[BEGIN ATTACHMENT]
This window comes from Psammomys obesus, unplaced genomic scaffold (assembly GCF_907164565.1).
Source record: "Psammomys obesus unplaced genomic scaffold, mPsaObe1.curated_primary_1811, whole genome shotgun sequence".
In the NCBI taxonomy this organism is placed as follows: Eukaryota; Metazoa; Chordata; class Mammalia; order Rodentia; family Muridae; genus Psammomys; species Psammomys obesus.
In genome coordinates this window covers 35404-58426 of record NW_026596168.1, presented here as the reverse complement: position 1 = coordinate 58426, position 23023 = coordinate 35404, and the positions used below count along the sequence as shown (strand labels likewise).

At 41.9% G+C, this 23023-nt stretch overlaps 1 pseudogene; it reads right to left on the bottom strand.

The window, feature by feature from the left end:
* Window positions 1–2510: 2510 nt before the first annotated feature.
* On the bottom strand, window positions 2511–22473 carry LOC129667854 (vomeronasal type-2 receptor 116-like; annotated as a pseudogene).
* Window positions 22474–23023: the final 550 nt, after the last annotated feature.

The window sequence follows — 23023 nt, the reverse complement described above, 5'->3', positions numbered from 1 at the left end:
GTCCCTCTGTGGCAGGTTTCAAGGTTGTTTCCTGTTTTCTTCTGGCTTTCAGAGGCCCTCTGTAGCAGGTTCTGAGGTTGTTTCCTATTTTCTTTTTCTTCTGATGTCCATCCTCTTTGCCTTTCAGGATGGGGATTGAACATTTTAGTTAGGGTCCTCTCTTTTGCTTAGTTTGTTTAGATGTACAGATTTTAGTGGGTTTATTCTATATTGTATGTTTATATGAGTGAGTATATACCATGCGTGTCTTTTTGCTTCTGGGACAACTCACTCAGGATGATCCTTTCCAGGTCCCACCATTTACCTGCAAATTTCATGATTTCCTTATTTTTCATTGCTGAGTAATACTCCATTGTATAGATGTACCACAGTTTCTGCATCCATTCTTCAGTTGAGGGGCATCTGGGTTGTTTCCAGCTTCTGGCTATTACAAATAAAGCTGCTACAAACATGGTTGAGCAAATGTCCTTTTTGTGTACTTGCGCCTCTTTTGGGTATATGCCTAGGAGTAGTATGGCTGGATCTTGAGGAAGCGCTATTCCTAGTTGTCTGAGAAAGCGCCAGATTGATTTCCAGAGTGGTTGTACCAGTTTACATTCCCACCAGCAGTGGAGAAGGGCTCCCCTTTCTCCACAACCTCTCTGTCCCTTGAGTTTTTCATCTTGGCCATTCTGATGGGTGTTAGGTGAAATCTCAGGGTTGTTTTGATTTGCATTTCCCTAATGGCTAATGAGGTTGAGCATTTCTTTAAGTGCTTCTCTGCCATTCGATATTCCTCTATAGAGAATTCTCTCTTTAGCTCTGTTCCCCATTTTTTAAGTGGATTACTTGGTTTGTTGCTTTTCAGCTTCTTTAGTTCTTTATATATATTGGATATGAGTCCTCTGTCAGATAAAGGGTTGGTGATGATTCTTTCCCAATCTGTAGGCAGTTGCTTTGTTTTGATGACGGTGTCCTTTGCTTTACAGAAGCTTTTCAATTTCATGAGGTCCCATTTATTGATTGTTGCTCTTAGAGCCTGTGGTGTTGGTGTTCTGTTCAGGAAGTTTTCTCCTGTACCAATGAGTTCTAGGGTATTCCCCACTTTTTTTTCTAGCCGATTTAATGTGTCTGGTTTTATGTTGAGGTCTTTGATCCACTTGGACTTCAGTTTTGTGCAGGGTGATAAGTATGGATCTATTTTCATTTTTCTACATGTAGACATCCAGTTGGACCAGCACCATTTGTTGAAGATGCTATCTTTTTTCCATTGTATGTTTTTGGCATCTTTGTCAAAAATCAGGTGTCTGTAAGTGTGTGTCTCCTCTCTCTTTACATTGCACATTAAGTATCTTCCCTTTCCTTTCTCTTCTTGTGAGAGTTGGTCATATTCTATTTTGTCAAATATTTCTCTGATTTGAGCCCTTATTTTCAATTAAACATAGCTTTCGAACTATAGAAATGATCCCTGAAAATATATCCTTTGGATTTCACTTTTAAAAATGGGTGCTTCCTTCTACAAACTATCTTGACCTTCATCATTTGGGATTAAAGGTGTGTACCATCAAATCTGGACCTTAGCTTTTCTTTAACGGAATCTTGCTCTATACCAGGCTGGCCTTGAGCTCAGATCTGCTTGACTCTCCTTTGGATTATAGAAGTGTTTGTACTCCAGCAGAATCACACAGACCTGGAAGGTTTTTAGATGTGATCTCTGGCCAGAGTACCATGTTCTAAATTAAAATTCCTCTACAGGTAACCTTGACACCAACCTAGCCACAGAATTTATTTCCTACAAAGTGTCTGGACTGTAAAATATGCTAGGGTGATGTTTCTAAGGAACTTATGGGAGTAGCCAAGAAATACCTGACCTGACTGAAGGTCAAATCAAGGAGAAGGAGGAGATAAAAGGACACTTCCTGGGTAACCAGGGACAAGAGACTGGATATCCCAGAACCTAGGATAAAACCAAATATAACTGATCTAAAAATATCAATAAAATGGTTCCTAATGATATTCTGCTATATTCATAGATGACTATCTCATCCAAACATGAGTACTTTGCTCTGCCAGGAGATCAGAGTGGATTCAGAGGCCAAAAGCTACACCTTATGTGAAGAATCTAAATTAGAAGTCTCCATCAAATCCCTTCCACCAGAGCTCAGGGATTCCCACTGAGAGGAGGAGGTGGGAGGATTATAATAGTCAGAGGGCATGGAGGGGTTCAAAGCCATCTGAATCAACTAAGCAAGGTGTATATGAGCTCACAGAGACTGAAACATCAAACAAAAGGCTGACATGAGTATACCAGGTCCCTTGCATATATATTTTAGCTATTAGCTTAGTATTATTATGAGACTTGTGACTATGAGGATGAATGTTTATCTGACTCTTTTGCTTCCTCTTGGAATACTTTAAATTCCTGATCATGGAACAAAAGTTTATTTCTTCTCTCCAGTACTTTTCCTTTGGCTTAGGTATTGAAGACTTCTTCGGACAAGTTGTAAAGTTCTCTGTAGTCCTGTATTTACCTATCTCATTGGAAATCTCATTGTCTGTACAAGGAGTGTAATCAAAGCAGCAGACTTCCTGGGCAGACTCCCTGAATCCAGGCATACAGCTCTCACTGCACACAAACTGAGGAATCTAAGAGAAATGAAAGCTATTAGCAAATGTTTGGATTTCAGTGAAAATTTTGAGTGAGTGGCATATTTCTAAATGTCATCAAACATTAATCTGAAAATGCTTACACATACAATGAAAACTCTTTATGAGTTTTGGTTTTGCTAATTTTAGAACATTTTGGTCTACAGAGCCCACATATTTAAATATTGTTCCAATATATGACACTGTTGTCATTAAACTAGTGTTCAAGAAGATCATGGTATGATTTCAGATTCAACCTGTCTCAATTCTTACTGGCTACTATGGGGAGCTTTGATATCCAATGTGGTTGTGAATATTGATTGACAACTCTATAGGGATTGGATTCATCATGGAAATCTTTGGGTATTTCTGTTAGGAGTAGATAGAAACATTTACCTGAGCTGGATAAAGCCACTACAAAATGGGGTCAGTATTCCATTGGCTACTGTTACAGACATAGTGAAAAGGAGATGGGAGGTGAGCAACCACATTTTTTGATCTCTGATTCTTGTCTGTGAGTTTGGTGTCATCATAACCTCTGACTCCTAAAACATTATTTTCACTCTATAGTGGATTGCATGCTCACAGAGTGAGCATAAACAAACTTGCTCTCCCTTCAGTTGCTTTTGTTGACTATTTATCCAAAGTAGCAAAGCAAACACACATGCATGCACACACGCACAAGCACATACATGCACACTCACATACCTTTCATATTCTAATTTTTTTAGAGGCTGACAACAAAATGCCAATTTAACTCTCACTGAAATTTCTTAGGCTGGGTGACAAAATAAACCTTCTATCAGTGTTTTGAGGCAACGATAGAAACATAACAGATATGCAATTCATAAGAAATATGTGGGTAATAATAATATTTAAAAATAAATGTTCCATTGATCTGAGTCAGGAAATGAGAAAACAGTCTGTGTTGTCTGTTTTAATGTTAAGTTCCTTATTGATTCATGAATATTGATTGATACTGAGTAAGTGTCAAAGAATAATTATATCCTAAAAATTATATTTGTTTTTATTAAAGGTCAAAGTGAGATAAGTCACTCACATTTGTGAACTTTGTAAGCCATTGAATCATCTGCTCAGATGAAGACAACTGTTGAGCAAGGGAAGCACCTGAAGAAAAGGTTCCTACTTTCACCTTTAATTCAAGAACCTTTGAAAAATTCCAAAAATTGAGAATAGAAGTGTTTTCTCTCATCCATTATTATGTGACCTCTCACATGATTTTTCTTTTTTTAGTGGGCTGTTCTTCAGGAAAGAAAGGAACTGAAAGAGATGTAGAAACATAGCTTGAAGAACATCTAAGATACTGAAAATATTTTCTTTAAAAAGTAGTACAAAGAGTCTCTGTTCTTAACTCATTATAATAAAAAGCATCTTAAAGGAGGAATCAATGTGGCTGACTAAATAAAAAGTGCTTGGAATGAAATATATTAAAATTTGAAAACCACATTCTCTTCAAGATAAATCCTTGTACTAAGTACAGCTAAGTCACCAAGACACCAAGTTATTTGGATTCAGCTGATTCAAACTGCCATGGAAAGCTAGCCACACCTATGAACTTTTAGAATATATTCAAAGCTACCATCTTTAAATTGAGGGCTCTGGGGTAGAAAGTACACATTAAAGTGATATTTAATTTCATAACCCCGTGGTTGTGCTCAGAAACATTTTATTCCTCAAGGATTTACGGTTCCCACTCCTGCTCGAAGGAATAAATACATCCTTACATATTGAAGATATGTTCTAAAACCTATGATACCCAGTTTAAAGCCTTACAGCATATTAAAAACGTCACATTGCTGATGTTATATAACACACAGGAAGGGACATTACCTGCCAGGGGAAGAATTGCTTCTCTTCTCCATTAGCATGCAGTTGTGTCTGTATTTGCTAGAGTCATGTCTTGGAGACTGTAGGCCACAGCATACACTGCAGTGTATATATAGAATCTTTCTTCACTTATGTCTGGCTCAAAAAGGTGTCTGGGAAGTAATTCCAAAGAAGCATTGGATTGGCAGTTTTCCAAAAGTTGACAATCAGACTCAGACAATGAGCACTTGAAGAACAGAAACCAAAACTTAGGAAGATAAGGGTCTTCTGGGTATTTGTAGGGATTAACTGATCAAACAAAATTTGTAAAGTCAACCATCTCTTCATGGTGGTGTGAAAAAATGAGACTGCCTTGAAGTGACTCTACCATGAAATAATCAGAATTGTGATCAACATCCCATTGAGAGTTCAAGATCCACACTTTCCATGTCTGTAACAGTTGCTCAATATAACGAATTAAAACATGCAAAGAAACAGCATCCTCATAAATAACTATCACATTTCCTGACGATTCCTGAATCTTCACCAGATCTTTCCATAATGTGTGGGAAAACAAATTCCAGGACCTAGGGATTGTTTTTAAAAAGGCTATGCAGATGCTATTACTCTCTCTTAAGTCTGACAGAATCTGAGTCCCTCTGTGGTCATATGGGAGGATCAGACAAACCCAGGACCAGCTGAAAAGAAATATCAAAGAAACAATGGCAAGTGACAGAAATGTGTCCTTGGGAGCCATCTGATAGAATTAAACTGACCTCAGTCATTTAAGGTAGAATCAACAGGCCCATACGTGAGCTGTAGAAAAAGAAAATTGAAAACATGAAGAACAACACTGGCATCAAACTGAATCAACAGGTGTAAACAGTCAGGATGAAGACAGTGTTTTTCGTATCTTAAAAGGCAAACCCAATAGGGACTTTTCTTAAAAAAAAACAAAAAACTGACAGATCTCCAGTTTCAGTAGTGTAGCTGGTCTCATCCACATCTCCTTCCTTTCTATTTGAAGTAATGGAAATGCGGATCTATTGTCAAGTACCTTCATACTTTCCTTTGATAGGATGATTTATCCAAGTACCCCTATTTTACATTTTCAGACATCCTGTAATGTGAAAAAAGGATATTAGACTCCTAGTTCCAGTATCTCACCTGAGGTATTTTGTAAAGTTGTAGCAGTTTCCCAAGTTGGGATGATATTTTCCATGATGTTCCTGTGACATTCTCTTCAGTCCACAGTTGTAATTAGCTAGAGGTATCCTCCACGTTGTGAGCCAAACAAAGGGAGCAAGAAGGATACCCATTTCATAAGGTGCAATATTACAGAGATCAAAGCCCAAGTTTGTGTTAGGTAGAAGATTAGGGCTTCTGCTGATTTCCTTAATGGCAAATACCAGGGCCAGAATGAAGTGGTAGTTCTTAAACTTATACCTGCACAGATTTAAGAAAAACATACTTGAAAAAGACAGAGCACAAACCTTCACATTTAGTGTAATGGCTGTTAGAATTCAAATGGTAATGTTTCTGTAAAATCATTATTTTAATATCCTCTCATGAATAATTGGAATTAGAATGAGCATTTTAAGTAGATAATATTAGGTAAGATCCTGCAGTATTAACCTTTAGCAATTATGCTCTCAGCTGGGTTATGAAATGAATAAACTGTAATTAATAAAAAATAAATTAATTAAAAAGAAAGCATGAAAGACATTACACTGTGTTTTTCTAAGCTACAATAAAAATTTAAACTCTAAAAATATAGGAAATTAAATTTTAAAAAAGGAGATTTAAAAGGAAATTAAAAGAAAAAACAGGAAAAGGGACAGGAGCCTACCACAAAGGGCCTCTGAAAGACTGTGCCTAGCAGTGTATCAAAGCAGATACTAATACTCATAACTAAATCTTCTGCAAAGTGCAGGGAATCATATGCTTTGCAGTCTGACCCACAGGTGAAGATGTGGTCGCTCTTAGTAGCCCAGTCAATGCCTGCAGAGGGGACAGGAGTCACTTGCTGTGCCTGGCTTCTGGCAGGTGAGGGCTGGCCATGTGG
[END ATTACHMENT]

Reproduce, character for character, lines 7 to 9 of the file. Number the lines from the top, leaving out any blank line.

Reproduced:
* Window positions 1–2510: 2510 nt before the first annotated feature.
* On the bottom strand, window positions 2511–22473 carry LOC129667854 (vomeronasal type-2 receptor 116-like; annotated as a pseudogene).
* Window positions 22474–23023: the final 550 nt, after the last annotated feature.